Revise: You already know where the trouble lies, work around it. Example: Running is not an exercise you particularly enjoy. How about dance classes? Find another option.

Redo: Try again.

Is it guaranteed that you will succeed the second time around? No, but you’re closer to your goal. Even a third go-round won’t guarantee success, especially if you’re just doing the same thing.

You should be learning something that you can take for the next attempt. Like I said, you’re starting from progress and not from scratch.

Learn a lot from failing well.

6) Know when to quit

It might be a weird thing to see right after the point of telling you to try and try again, but the other end of that spectrum is knowing when to quit.

Pick your battles.  

Some instances where you can consider quitting:

  • Your goals have changed
  • Your values have changed
  • Your life path has changed
  • You’re exhausted from trying again and again
  • The goal has led you to an outcome much better than you first imagined and further action is no longer required.
  • The goal has led you to an outcome much worse than you first imagined and further action is disadvantageous.
  • This goal has led you to an entirely different line of possibility and further action towards the goal will eat up your resources.

These are all valid. You are on your own journey and you know your limits better than anyone else. 

Goals are important, sure, but so is healthily and soundly reaching them. 

If you’re only trying to reach your goals because of other people, think to yourself if it’s worth it.

You should continue keeping your values, dreams, happiness, and fulfillment in mind. 

And last on this list (maybe we can revisit this one next year though!)…

7) Celebrate

Hopefully, your SMART goal was set with a timeframe and broken down into manageable chunks. With this, be sure to celebrate milestones.

If only to keep yourself motivated. 

Celebrating your milestones can show you how far you’ve come. Surprise yourself with your progress.

Celebrate yourself but most importantly, celebrate your effort. The results might feel too far off, but each milestone and each show of consistent effort is bringing you closer and closer to it.

Reward yourself, too. And if a milestone is not hit on a set schedule, allow yourself to try again. 

Celebrate your willingness to try again. 

To end

I have simplified a lot of the concepts I included here, just finding out the “why” can take multiple articles in explaining. And maybe even a lot of individual reflection.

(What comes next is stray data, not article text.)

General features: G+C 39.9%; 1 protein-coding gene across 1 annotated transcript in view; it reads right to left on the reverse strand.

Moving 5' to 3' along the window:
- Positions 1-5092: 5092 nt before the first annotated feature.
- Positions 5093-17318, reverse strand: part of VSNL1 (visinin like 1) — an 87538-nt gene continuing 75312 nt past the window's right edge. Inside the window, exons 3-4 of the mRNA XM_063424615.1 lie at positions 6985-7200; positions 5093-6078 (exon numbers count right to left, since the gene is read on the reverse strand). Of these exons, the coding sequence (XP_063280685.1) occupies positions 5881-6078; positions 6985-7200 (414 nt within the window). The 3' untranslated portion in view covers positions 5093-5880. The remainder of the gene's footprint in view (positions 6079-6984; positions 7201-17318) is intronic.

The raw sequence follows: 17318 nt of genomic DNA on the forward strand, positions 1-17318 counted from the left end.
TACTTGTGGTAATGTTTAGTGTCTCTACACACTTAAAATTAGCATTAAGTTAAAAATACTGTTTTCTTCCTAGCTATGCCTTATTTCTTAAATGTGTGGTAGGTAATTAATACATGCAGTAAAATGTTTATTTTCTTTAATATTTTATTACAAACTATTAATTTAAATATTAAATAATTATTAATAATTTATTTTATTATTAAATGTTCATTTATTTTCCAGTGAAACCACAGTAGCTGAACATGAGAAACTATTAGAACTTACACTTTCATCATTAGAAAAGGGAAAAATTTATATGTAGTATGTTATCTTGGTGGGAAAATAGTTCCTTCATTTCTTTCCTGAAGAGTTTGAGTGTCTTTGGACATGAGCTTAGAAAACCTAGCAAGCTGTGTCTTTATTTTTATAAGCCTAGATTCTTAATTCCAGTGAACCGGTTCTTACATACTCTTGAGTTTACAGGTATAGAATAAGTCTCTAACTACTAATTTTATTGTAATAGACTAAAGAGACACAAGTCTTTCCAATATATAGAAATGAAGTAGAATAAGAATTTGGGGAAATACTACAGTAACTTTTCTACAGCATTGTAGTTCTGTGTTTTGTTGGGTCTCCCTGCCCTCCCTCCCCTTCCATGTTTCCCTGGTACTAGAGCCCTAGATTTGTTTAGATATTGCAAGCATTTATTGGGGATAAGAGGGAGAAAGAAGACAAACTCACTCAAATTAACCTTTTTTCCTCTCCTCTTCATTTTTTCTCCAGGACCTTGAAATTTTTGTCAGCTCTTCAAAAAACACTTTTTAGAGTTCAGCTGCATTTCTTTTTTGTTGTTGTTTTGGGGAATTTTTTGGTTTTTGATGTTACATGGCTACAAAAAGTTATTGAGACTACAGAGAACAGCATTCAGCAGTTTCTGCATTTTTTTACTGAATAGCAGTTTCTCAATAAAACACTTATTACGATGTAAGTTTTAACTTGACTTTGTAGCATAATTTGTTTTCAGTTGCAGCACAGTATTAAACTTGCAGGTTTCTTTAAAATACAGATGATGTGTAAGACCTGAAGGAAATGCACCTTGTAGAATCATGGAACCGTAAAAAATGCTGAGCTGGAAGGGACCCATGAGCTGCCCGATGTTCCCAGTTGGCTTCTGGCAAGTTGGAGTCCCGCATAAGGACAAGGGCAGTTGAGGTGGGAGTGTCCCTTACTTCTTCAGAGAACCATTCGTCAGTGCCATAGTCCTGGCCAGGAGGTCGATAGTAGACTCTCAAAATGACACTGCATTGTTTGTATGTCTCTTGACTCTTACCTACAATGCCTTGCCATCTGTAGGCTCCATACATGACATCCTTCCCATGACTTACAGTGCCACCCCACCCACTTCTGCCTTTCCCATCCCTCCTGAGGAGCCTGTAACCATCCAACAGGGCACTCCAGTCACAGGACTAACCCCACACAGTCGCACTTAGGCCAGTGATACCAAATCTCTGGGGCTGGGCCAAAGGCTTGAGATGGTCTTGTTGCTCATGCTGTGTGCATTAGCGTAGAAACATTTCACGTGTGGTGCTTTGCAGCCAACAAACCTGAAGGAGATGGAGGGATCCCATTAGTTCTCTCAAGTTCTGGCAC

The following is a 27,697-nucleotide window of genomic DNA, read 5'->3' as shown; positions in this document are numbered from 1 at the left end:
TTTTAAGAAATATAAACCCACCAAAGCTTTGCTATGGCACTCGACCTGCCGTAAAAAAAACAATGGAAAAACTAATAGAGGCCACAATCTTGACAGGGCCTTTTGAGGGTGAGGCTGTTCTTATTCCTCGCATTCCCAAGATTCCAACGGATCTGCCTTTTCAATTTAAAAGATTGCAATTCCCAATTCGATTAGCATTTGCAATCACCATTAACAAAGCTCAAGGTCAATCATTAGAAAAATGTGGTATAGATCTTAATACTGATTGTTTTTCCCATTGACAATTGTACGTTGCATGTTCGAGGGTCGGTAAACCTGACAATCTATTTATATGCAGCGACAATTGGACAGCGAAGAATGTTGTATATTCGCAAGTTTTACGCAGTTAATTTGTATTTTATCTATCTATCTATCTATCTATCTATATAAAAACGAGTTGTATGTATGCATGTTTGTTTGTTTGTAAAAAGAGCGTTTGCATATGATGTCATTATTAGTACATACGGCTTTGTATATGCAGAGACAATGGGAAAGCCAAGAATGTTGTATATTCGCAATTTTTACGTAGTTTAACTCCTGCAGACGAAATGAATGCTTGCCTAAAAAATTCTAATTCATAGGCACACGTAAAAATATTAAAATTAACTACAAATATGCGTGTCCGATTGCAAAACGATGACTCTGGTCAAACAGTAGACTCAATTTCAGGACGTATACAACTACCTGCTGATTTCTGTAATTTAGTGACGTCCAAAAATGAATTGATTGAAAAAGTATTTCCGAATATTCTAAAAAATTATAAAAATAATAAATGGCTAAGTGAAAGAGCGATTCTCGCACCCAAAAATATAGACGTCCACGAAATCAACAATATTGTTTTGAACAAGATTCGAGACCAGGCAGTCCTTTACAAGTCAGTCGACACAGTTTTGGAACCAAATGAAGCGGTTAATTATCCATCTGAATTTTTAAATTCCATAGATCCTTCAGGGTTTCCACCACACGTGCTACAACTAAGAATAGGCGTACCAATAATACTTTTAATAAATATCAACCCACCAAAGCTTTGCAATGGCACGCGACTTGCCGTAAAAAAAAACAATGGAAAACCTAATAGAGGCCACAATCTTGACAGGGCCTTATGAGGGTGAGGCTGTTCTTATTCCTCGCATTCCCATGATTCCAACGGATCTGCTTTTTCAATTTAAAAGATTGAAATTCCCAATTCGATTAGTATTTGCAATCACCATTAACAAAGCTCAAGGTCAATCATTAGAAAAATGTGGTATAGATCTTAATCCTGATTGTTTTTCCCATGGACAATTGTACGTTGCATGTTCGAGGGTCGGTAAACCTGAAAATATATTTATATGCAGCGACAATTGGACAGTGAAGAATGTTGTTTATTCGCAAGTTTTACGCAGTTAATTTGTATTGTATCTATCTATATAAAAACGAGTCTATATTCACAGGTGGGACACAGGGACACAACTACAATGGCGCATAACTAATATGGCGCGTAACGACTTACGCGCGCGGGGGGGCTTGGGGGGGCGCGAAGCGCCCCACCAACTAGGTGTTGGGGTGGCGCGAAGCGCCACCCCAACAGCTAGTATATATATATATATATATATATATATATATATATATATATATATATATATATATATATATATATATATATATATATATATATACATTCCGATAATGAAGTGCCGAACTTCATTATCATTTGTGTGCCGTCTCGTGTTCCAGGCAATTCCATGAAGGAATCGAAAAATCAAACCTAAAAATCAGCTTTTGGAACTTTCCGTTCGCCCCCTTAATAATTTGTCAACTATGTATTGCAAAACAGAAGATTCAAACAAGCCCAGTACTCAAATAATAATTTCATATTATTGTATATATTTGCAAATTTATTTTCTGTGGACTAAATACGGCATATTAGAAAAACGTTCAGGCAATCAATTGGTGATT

Just narrowing down our values (here’s that free checklist again, btw) takes a lot of nuance and even more explaining. 

Setting SMART Goals can be more complicated should you wish it to be. Each point, no matter how self-explanatory, can still be explored more. 

Each goal will fit into that SMART criteria differently.

Adaptability and the “Rinse, Revise, and Redo” method are deceptively simple concepts but some of us can take years to learn them. 

Even celebrating our wins can be further explored. The guilt we sometimes attach to it. The burden of it, the ego involved.

The point is, treat this article as a jumping-off point. A motivation. A show and tell segment of me telling you the possibilities and how it’s possible for you, too. 

If anything, I hope you take encouragement from this, that setting goals is not a rigid 1-2-3 manual. 

It’s a lot of trial and error, a lot of recalibration, a lot of failing and learning from it. 

Reaching goals is hard enough as it is, remember to treat yourself kindly in trying to reach them. 

If you failed in your goals before, that’s not the end of that story, you can start from progress.

I hope this list showed you that what separates those who succeed from those who don’t is not as straightforward as one failure. There are a lot of moving parts and more ways to proceed.

I hope you try again, friend. If not for Q4 2023, then for 2024, maybe? 

Well, I guess I’ll see you next year, then. All the best!

Michelle Marie Manese

Michelle Marie Manese

M Manese is a part-time creative writer, illustrator, and full-time fangirl hoping to find her way within the Content space. She makes art here: @michellemmanese